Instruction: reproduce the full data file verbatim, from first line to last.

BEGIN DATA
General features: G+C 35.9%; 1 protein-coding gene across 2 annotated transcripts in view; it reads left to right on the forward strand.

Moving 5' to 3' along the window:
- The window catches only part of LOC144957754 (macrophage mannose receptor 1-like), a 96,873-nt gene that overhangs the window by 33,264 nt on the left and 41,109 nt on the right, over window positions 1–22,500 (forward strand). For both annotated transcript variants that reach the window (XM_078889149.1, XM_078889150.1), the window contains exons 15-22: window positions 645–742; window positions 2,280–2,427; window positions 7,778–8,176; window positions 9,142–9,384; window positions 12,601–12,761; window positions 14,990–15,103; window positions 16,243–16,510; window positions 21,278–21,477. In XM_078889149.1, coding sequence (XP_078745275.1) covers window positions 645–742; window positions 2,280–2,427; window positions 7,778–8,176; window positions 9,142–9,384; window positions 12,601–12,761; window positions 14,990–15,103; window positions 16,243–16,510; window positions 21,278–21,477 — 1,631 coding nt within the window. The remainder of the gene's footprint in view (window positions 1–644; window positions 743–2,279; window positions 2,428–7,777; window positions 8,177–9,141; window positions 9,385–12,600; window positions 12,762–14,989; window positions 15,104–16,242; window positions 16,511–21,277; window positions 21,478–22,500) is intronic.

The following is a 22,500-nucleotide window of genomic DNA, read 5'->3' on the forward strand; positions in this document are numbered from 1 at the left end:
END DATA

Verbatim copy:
General features: G+C 35.9%; 1 protein-coding gene across 2 annotated transcripts in view; it reads left to right on the forward strand.

Moving 5' to 3' along the window:
- The window catches only part of LOC144957754 (macrophage mannose receptor 1-like), a 96,873-nt gene that overhangs the window by 33,264 nt on the left and 41,109 nt on the right, over window positions 1–22,500 (forward strand). For both annotated transcript variants that reach the window (XM_078889149.1, XM_078889150.1), the window contains exons 15-22: window positions 645–742; window positions 2,280–2,427; window positions 7,778–8,176; window positions 9,142–9,384; window positions 12,601–12,761; window positions 14,990–15,103; window positions 16,243–16,510; window positions 21,278–21,477. In XM_078889149.1, coding sequence (XP_078745275.1) covers window positions 645–742; window positions 2,280–2,427; window positions 7,778–8,176; window positions 9,142–9,384; window positions 12,601–12,761; window positions 14,990–15,103; window positions 16,243–16,510; window positions 21,278–21,477 — 1,631 coding nt within the window. The remainder of the gene's footprint in view (window positions 1–644; window positions 743–2,279; window positions 2,428–7,777; window positions 8,177–9,141; window positions 9,385–12,600; window positions 12,762–14,989; window positions 15,104–16,242; window positions 16,511–21,277; window positions 21,478–22,500) is intronic.

The following is a 22,500-nucleotide window of genomic DNA, read 5'->3' on the forward strand; positions in this document are numbered from 1 at the left end: